Tachycardia during relatively mild exercise is due to withdrawal of parasympathetic restraint on the SA node and at higher levels, due to an increase in sympathetic activity.[22] Impulses from higher centers and sensory inputs from mechanoreceptors and chemoreceptors in blood vessels, joints, and muscles also contribute to exercise-induced tachycardia. Systolic BP is always raised during exercise and the change in diastolic pressure depends on the total peripheral vascular resistance and may increase slightly, remain unchanged or even decrease. Consequently, dynamic exercise is often characterized by an increase in the mean arterial pressure. Inputs from the metabo-and mechanoreceptors from the exercising muscles as well as central commands from the higher centers are responsible for an increased sympathetic activity that leads to a rise in BP. Fall in these parameters in the immediate post-exercise period is considered to be due to reactivation of the parasympathetic nervous system with increased vagal activity and therefore a reversal of the state produced by exercise.[23]

Increased vagal activity has been associated with a reduction in the risk of death and therefore it is projected that the rates of recovery of the heart rate and BP immediately after exercise may be an important prognostic marker and they depend on modulations by the autonomic nervous system. The two parameters, namely heart rate and BP recoveries immediately after exercise have independently been shown as predictors of mortality.[24],[25],[26],[27],[28]

The increase in heart rate and BP in response to exercise can be compared to a pathological state of cardiac dysautonomia characterized by increased sympathetic activity. Therefore, the postexercise period can be likened to a simulated state of tachycardia and accelerated hypertension. Many nonpharmacological methods have been developed and are being used to control hypertension and tachycardia. Apart from lifestyle modifications like reduced salt intake, weight loss, limited alcohol intake, various complementary methods have been proposed for the treatment of essential hypertension, such as biofeedback techniques and relaxation methods.

Unilateral forced nostril breathing is one such intervention investigated in various studies. The long-term effects of forced unilateral nostril breathing have been an area of much research.[12] Immediate effects of left nostril breathing on heart rate and BP on volunteers at rest have also been studied. on normal BP also seen.[13],[14],[15] However, there is a paucity of data, in the literature, on the immediate effects of such a maneuver during a state of heightened sympathetic activity.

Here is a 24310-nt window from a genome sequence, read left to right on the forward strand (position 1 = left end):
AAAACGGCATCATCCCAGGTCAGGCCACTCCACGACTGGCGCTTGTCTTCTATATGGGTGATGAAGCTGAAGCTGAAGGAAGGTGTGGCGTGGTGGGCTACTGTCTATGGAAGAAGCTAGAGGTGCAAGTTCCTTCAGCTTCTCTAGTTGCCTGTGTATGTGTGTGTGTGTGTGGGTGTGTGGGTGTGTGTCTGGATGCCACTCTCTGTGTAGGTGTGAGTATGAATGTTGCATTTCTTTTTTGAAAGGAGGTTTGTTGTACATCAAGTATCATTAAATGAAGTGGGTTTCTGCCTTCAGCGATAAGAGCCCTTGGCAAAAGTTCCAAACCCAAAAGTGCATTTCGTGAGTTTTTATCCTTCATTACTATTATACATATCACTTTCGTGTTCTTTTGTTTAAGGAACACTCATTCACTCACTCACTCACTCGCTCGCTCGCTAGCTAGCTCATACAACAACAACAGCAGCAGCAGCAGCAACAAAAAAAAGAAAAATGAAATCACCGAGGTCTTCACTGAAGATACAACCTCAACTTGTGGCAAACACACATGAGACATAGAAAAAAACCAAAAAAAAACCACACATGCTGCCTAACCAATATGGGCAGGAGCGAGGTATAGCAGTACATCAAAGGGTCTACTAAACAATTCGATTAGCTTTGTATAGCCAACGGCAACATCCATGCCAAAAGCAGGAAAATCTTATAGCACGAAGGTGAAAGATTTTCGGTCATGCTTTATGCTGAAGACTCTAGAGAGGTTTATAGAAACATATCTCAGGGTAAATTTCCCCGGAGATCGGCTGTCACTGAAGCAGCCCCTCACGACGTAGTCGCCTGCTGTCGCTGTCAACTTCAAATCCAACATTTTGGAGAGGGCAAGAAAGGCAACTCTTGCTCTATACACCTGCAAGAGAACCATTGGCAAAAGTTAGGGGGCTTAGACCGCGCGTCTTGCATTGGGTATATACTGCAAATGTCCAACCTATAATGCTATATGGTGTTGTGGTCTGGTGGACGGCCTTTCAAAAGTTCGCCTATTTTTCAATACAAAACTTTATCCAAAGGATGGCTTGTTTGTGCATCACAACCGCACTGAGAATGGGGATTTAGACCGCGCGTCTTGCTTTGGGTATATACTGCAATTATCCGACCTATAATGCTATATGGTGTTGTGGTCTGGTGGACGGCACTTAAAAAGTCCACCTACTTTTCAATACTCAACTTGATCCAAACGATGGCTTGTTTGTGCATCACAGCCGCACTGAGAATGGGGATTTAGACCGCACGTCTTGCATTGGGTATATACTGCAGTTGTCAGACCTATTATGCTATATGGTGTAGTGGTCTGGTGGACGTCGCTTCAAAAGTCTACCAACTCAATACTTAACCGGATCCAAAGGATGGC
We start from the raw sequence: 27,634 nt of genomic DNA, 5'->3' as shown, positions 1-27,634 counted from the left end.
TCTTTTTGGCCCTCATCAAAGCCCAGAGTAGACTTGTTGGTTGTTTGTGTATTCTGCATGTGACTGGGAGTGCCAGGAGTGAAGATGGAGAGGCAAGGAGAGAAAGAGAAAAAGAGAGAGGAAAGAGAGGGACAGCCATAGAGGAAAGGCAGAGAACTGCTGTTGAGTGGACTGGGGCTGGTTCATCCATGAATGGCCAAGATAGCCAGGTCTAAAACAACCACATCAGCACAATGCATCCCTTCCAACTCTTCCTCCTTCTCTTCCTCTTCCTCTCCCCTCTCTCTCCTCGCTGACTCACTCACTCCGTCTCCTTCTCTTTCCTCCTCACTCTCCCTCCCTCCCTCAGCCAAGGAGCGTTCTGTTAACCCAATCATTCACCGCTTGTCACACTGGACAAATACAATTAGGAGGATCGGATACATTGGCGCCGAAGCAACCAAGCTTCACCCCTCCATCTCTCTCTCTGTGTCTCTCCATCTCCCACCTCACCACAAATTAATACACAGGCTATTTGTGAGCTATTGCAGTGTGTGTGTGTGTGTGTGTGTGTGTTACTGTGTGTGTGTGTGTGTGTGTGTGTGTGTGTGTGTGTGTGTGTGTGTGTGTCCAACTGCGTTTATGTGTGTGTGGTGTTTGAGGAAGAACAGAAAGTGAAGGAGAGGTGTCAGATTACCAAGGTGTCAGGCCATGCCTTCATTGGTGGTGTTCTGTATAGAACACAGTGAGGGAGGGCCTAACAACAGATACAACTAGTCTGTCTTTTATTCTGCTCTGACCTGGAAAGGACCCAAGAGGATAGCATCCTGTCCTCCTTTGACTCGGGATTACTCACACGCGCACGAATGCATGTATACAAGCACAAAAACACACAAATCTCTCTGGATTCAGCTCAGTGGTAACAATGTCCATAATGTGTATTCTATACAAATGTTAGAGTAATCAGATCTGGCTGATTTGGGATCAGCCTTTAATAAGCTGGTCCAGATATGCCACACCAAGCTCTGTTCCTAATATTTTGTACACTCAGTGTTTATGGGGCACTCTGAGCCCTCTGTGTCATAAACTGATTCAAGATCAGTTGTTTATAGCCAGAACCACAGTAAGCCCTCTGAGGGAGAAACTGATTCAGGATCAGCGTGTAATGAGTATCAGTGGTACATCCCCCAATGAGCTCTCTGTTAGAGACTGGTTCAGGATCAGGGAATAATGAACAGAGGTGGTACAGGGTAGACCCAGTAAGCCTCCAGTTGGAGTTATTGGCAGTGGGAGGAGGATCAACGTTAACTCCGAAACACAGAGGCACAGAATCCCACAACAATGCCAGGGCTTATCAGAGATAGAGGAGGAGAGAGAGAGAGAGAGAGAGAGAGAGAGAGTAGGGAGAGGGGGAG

The present study was conducted with the aim to evaluate the immediate effects of forced left nostril breathing during the postexercise recovery period, with the possibility of further evaluating the breathing maneuver as an alternative nonpharmacological adjunct to therapy in controlling such pathological states.

 Materials and Methods

The study was conducted in a controlled environment in the exercise physiology lab in the Department of Physiology, in our institute. Ethical clearance was obtained from the Institute Ethics Committee before the study was initiated (Reference number-IEC: RC/13/104). Sixty clinically normal male volunteers from among the final year medical students, interns, and post-graduate students of the institute, between 18 and 30 years of age were inducted as participants of the study.

Women were not included in the study as the hormonal changes in the various phases of the menstrual cycle would affect the Autonomic Nervous System. Men above the age of 30 years are more likely to have metabolic disorders which in turn may affect the Autonomic Nervous System, hence their exclusion. Trained athletes and practitioners of yoga and smokers were not included. Those with any mechanical, inflammatory, or infective nasal blockage; any respiratory, cardiovascular, or musculoskeletal disorders; and those using Autonomic Nervous System modifying drugs were excluded from the study.

Each volunteer was instructed to avoid caffeinated beverages and alcohol for at least 12 h before the test. He was also asked not to engage himself in any additional physical exercise for 48 h before the study, and to report to the lab after a light breakfast.